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Author Topic: What happens if we send a short pulse of white light through a prism?  (Read 2641 times)

Victor Nelson

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Victor Nelson asked the Naked Scientists:
   
We know a glass prism will separate a white light beam into its constituent monochromatic beams.  But we also know a monochromatic beam must be very long-in the limit, infinitely long for a perfectly precise frequency.

What if we send a short pulse of white light through a prism?

The emergent monochromatic beams, being very long, would have to be coming out of the prism long before, and long after, the short light pulse went through it.  That makes no sense.

Thank You,

V. Nelson

Frederick, MD                

What do you think?
« Last Edit: 28/02/2011 21:30:03 by _system »


 

Offline lightarrow

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Infact you won't have monochromatic rays coming out, but photons with not well defined frequency: if you put your tiny detector in a specific direction, you won't have photons hit it all the times the light pulse is sent through the prism.
 

Offline lightarrow

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Infact you won't have monochromatic rays coming out, you'll have photons with not well defined frequency: if you put your tiny detector in a specific direction, you won't have photons hit it all the times the light pulse is sent through the prism.
 

Offline yor_on

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A very nice question. Where will the break between monochromatic beams and spurious photons occur? And will they be sorted according to frequency's/energy, they should, shouldn't they (probability I mean)?
 

Offline lightarrow

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Where will the break between monochromatic beams and spurious photons occur?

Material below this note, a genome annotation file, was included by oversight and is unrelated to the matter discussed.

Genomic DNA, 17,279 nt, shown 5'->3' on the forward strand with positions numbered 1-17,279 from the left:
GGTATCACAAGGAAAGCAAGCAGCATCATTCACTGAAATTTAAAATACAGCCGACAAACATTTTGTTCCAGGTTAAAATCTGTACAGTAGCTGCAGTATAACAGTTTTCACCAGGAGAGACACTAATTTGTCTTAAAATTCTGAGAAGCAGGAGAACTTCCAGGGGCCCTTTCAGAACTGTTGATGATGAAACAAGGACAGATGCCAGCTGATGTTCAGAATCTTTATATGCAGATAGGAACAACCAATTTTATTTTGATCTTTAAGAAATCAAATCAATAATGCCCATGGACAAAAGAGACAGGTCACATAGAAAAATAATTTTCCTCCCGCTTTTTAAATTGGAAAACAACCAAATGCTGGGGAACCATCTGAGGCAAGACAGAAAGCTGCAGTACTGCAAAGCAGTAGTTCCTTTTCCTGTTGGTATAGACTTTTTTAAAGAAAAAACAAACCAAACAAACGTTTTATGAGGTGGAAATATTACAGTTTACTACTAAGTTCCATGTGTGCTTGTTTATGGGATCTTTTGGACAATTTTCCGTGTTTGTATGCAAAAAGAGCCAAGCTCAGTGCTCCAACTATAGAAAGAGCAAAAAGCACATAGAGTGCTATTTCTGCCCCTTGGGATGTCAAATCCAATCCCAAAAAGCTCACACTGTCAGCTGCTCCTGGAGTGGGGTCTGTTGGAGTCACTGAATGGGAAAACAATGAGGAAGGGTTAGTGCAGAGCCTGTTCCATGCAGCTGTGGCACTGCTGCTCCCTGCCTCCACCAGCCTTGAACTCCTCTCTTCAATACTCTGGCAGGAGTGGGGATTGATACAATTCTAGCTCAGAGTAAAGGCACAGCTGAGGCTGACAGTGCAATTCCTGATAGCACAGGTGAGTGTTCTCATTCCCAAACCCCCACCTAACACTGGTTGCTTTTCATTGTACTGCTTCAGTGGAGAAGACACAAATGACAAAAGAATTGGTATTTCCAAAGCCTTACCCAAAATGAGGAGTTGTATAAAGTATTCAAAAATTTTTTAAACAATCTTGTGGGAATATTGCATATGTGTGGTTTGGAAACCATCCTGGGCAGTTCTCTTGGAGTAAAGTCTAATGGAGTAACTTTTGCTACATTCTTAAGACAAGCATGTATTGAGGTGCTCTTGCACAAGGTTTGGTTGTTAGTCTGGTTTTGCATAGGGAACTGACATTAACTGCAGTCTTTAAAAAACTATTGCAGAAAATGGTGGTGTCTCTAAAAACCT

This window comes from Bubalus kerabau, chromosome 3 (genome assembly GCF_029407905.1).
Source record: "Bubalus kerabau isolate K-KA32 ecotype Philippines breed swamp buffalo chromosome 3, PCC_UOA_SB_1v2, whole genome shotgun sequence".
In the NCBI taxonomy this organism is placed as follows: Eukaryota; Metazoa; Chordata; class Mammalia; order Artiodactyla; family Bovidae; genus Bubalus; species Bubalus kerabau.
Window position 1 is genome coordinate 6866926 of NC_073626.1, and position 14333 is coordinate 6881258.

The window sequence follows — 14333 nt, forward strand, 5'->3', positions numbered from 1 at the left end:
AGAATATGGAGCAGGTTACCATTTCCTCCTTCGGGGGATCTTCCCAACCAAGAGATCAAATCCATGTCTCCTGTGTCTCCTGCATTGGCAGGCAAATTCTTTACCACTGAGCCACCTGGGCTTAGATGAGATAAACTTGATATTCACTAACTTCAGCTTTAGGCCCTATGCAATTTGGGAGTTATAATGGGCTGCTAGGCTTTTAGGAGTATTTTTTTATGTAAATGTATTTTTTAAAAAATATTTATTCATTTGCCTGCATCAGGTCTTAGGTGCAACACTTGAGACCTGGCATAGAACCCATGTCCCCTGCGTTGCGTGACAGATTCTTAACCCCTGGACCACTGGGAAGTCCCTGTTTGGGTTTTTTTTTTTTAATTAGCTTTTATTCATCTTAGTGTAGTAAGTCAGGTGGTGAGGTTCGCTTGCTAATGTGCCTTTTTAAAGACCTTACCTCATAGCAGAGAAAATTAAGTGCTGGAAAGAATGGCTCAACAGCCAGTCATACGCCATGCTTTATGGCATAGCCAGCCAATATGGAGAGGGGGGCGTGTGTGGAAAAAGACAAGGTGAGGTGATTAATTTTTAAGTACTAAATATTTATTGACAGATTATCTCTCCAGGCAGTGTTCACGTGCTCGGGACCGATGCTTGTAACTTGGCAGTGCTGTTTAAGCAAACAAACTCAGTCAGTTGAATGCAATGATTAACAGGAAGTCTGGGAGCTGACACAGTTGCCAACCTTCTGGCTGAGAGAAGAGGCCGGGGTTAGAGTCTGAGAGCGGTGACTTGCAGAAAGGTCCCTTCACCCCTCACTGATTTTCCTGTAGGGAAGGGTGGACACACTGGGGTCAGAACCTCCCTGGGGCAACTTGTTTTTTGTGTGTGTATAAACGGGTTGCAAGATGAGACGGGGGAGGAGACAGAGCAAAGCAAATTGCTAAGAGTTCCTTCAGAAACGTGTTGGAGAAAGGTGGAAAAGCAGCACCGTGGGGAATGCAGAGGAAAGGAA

Can you precise your question? 
Quote
And will they be sorted according to frequency's/energy, they should, shouldn't they (probability I mean)?
Yes, a precise frequency goes in a very precise direction; not well precise frequency photons will not all go in the same direction (= point hit in the screen).
 

Offline yor_on

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I was wondering if there was, I mean it seems it should be? A duration for when the output changes from continuous beams to singular 'photons' coming. Maybe it's not possible to define but imagine using your eye looking, at what duration does the monochromatic beams stop, and you get a 'flickering' effect instead. Also if it would have to do with the energy?
=

Ah forget about the energy :)
ahem..
==

That is, thinking of light as a wave, wondering at what stage the 'cutoff' will produce singular photons instead of a beam. The other way is to look at it as lightquanta, then the question becomes, at what duration do they turn into a wave/monochromatic beam :)
« Last Edit: 02/03/2011 18:18:59 by yor_on »
 

Offline lightarrow

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It depends on the beam intensity: greater intensity means more photons per unit of time hitting the screen; reduce enough the intensity and you have 1 photon every year  :)
 

Offline yor_on